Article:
such as "Introduction", "Conclusion"..etc
May 27, 2009 — An international team of scientists has cracked the problem of pod shatter in brassica crops such as rapeseed or canola.
Just before harvest, the pods are prone to shatter, causing a 10-25% loss of seeds and up to 70% in some cases.
"By artificially producing a hormone in a specific region of the
fruit, we have stopped the fruit opening in the related model plant
Arabidopsis, completely sealing the seeds inside," says Dr Lars
Østergaard from the John Innes Centre. "We need to refine the process
for use in agriculture to reduce seed loss but still allowing them to
be easily harvested.
The scientists discovered that the absence of the hormone auxin in a
layer of cells in the fruit is necessary for the fruit to open. Two
stripes of tissue form where no auxin is present, and these separate to
open the pod.
It is already known that proper plant development, such as organ
growth and patterning, requires specific hormones to accumulate in
specific regions. This is the first time that removal of a hormone has
been found to be important for cell fate and growth.
Rapeseed, also known as oilseed rape, is grown for its tiny black
oil-containing seeds, prized for cooking oil and margarines low in
saturated fat, and increasingly for biodiesel. The meal that remains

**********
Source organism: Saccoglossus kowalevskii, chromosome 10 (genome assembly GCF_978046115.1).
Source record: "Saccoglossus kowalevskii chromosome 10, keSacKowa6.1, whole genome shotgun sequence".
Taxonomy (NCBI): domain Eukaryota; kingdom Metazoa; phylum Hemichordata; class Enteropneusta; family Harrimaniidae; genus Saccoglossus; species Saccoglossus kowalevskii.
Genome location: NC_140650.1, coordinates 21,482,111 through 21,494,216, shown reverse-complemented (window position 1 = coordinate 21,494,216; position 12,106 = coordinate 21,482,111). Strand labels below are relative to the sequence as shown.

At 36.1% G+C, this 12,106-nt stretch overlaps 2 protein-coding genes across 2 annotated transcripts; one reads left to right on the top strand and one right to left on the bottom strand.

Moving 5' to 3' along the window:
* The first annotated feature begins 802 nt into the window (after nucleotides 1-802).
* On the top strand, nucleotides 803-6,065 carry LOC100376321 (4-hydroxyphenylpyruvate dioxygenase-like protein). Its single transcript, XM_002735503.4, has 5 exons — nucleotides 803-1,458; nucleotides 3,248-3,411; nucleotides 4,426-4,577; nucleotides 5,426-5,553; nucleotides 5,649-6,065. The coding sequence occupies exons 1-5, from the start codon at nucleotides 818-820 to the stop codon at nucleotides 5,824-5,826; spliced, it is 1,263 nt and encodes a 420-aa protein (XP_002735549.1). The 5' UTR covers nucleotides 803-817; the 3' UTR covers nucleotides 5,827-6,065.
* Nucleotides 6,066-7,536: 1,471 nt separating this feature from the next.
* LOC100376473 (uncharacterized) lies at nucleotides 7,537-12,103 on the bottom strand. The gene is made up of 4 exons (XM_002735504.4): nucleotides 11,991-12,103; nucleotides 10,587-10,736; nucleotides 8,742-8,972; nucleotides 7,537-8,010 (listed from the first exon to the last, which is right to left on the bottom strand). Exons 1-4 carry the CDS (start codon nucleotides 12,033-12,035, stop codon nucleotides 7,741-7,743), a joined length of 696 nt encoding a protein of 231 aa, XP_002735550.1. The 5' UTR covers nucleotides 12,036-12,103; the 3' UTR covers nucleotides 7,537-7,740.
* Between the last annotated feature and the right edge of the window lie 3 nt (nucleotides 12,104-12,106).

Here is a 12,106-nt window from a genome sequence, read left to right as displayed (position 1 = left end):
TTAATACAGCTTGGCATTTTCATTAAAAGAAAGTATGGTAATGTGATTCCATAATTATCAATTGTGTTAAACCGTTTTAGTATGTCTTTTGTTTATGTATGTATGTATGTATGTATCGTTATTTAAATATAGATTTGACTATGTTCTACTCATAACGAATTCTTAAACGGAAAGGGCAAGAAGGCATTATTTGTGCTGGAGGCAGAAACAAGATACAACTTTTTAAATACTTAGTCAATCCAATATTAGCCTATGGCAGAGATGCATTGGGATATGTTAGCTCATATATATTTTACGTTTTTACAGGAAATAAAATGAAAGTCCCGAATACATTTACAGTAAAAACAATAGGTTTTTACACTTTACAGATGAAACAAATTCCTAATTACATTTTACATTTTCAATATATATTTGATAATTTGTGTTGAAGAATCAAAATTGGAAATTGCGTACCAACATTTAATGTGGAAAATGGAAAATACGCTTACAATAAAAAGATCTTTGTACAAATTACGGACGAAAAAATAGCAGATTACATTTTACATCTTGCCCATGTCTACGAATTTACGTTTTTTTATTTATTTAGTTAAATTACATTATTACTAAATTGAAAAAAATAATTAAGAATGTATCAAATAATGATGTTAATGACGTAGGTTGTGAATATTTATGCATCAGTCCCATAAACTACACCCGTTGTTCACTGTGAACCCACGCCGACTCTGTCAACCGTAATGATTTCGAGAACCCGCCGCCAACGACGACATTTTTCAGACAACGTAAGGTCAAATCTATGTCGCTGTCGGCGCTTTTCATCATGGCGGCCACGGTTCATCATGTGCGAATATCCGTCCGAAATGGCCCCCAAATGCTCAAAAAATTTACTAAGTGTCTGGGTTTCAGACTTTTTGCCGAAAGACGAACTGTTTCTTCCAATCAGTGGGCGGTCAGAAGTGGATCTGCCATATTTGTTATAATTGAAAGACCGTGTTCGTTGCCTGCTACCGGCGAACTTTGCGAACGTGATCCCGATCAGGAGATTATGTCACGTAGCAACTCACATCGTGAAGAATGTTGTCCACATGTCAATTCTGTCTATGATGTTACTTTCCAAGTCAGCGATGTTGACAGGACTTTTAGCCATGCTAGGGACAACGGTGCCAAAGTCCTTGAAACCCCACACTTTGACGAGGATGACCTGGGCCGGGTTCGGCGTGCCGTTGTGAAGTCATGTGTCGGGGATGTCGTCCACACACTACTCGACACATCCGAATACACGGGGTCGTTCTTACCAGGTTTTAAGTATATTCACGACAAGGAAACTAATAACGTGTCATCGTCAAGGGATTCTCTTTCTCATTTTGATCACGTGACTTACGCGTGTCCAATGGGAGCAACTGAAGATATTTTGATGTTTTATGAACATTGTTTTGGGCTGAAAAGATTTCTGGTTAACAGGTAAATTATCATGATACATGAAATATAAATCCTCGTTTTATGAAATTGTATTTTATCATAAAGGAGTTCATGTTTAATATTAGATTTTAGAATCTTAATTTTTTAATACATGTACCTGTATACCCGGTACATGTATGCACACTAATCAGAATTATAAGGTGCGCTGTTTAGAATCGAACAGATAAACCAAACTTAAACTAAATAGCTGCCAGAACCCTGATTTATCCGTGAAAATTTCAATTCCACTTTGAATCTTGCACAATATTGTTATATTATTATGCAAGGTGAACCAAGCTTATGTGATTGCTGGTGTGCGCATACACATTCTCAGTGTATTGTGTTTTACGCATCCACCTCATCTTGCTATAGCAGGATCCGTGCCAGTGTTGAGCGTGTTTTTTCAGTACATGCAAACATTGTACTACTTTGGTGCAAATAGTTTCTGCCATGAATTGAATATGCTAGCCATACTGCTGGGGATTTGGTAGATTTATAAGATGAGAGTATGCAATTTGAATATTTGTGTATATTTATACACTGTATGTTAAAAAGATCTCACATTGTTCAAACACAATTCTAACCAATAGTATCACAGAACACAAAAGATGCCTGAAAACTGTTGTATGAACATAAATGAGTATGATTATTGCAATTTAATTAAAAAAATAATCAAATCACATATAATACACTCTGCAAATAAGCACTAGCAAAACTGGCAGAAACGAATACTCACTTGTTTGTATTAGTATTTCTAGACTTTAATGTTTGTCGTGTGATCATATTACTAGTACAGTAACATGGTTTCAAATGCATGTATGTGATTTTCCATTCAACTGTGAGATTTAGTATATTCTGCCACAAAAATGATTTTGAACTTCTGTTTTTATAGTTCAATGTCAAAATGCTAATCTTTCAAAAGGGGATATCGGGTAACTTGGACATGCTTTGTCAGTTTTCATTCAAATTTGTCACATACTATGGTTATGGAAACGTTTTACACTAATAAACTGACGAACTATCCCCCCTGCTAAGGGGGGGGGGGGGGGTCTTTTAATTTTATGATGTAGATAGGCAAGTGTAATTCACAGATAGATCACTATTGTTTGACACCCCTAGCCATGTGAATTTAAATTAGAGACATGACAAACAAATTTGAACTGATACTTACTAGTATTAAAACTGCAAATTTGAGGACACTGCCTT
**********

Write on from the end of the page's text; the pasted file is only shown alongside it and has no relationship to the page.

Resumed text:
after oil extraction is also used as a high protein animal feed.
Brassica plants normally disperse their seeds by a pod-shattering
mechanism. Although this mechanism is an advantage in nature, it is one
of the biggest problems in farming rapeseed. As well as losing valuable
seeds, it results in runaway 'volunteer' seedlings that contaminate the
next crop in the rotation cycle.
If rape seeds are harvested early to get round the problem, immature seeds may be collected which are of an inferior quality.
Rapeseed is relatively undeveloped in breeding terms when compared
to wheat and other crops. It retains characteristics of a wild plant
including maximizing seed dispersal. JIC scientists are also
researching genetic solutions to reduce pod shatter and to improve
breeding of the crop.
The John Innes Centre is an institute of the Biotechnology and Biological Sciences Research Council (BBSRC).
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